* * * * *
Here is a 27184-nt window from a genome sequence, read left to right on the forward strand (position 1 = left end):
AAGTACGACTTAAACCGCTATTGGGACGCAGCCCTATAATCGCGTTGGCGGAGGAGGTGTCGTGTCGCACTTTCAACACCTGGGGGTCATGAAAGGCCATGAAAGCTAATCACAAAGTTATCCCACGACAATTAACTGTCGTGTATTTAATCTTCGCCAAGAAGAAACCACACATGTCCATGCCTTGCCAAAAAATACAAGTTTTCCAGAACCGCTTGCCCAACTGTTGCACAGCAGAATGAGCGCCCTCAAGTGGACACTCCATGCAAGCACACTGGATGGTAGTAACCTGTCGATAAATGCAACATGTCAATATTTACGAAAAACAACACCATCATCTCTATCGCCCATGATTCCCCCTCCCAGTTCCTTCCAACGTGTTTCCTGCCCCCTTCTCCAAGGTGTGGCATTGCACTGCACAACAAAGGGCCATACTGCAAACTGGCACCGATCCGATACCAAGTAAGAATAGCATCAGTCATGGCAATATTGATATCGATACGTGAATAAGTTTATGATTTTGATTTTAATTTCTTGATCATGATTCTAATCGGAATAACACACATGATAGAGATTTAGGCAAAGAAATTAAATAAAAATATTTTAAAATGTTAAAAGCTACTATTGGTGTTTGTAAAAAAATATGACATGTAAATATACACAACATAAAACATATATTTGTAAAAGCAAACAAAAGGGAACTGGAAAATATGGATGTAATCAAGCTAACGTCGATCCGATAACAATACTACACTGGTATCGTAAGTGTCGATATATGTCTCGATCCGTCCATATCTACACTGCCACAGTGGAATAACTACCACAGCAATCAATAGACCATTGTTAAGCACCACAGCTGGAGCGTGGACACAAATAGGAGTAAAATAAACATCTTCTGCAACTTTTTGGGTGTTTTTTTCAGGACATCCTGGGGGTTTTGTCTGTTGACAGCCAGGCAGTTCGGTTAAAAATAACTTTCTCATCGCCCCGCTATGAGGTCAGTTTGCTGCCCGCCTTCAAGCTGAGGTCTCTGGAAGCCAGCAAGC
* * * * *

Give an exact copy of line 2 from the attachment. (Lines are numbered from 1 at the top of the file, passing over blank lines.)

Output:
AAGTACGACTTAAACCGCTATTGGGACGCAGCCCTATAATCGCGTTGGCGGAGGAGGTGTCGTGTCGCACTTTCAACACCTGGGGGTCATGAAAGGCCATGAAAGCTAATCACAAAGTTATCCCACGACAATTAACTGTCGTGTATTTAATCTTCGCCAAGAAGAAACCACACATGTCCATGCCTTGCCAAAAAATACAAGTTTTCCAGAACCGCTTGCCCAACTGTTGCACAGCAGAATGAGCGCCCTCAAGTGGACACTCCATGCAAGCACACTGGATGGTAGTAACCTGTCGATAAATGCAACATGTCAATATTTACGAAAAACAACACCATCATCTCTATCGCCCATGATTCCCCCTCCCAGTTCCTTCCAACGTGTTTCCTGCCCCCTTCTCCAAGGTGTGGCATTGCACTGCACAACAAAGGGCCATACTGCAAACTGGCACCGATCCGATACCAAGTAAGAATAGCATCAGTCATGGCAATATTGATATCGATACGTGAATAAGTTTATGATTTTGATTTTAATTTCTTGATCATGATTCTAATCGGAATAACACACATGATAGAGATTTAGGCAAAGAAATTAAATAAAAATATTTTAAAATGTTAAAAGCTACTATTGGTGTTTGTAAAAAAATATGACATGTAAATATACACAACATAAAACATATATTTGTAAAAGCAAACAAAAGGGAACTGGAAAATATGGATGTAATCAAGCTAACGTCGATCCGATAACAATACTACACTGGTATCGTAAGTGTCGATATATGTCTCGATCCGTCCATATCTACACTGCCACAGTGGAATAACTACCACAGCAATCAATAGACCATTGTTAAGCACCACAGCTGGAGCGTGGACACAAATAGGAGTAAAATAAACATCTTCTGCAACTTTTTGGGTGTTTTTTTCAGGACATCCTGGGGGTTTTGTCTGTTGACAGCCAGGCAGTTCGGTTAAAAATAACTTTCTCATCGCCCCGCTATGAGGTCAGTTTGCTGCCCGCCTTCAAGCTGAGGTCTCTGGAAGCCAGCAAGC